‘Your not into cars much are ya?’ Dave asked me in his West Cornwall accent from the driver’s seat of his 4X4. ‘Well how about classic cars?’ He said as we pulled up outside an old glass fronted car showroom.

Behind the huge folding glass doors I could see the chrome grill and perfect red paint of a fifty year old sports car. The sun glinted off its metallic sheen.

As I gazed at the cars, a small man somewhere in his eighties, dressed in a checkered shirt and blue overalls, appeared and unlocked the doors. Then like a character from a  children’s novel, he looked over his shoulder and beckoned to us.

Inside the old building were his collection of old Jaguars, each one a carefully crafted work of art and a part of British engineering history. I’m not really into cars, they get me from A to B, but these weren’t just any old car. You could tell by the curves and the shine from hours lovingly spent waxing and cleaning and the way they were packed perfectly into the space that there was something else to this.

There was not an ugly shape anywhere, even the 1950 mark five that was in pieces at the back, still displayed curves reminiscent of a tightly clad female figure. Each piece of glass, each caressed line of chrome, each beautifully polished section of wood was there for a reason. No piece had been rushed, each part from the long elegant bonnets to the short speedy rears that terminated the cars had been loving designed by artists and shaped by craftsmen.

I wandered for a while taking in the colour and the smell, oil and leather, fresh automotive paint. Each car had a story, there was an explanation for the colour, the shape of the windscreen, the sweep of a tail light. There was a tale that went with each car, of its life, of the adventures the owner had experienced in it.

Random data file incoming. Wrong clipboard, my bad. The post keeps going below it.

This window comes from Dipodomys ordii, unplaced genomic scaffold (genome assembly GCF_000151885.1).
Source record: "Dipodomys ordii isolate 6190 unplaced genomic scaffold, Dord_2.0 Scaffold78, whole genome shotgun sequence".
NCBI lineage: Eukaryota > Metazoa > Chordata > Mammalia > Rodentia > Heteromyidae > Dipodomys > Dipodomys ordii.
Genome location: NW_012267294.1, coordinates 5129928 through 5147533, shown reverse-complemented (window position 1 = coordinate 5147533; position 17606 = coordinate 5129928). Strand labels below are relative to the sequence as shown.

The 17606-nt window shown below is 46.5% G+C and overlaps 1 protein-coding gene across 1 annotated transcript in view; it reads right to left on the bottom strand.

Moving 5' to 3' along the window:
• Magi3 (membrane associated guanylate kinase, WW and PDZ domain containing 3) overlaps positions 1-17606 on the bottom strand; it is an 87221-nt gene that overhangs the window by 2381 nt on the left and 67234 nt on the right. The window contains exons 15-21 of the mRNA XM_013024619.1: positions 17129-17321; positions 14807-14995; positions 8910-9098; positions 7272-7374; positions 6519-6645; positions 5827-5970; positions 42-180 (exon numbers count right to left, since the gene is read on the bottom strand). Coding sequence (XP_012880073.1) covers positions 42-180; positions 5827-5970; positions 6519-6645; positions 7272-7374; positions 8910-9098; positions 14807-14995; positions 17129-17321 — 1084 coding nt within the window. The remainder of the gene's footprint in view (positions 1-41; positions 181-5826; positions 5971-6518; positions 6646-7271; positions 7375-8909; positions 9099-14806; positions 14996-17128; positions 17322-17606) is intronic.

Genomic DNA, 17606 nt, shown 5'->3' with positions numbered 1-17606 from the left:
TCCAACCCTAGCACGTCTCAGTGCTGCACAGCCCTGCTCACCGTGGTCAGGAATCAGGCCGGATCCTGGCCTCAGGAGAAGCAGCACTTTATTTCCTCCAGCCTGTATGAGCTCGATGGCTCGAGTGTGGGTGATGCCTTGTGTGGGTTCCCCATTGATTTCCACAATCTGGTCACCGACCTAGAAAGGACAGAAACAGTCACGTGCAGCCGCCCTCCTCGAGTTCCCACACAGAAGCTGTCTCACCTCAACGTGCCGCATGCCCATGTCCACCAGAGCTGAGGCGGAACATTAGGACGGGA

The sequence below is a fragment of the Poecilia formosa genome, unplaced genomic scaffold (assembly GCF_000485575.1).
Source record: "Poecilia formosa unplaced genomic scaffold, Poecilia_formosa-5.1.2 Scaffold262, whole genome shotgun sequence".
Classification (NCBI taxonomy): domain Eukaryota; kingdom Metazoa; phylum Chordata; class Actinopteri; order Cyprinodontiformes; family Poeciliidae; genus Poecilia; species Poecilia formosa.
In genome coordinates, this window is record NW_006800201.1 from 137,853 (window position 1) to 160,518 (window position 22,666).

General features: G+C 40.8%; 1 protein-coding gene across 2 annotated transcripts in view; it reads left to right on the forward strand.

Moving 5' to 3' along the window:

It took a while for it to occur to me to take some photographs. My camera was in the back of Dave’s Land Rover. I spent two hours roaming, taking shots of the interiors, exteriors, details of the design of chrome wing mirrors, lacquered wood steering wheels, leather upholstery. As I photographed, Ken in his blue overalls continued to recite his stories. Occasionally he would open a bonnet or a boot and I would gasp as perfectly polished brass and steel were revealed, things of beauty unveiled. When I thought I was all done, ready to walk away but sure there would be something I had missed Ken beckoned to us again.

“I guess I should show you the toys” he said. I thought we had already shown us them.
We followed through into his home. A young black and tan coloured dog did his best to deter us. We were shown into a room where the walls were lined with toy cars, all Jaguars, about nine hundred Ken told us. Above them paintings of his own cars and on the floor, old tin toy cars. He showed us his favourites, like the real cars next door, each one had a story. I have met very few people with such dedication in anything.

We deposited some cash into his Air Ambulance charity box and then we drove away. I was filled with warmth, my camera filled with photographs.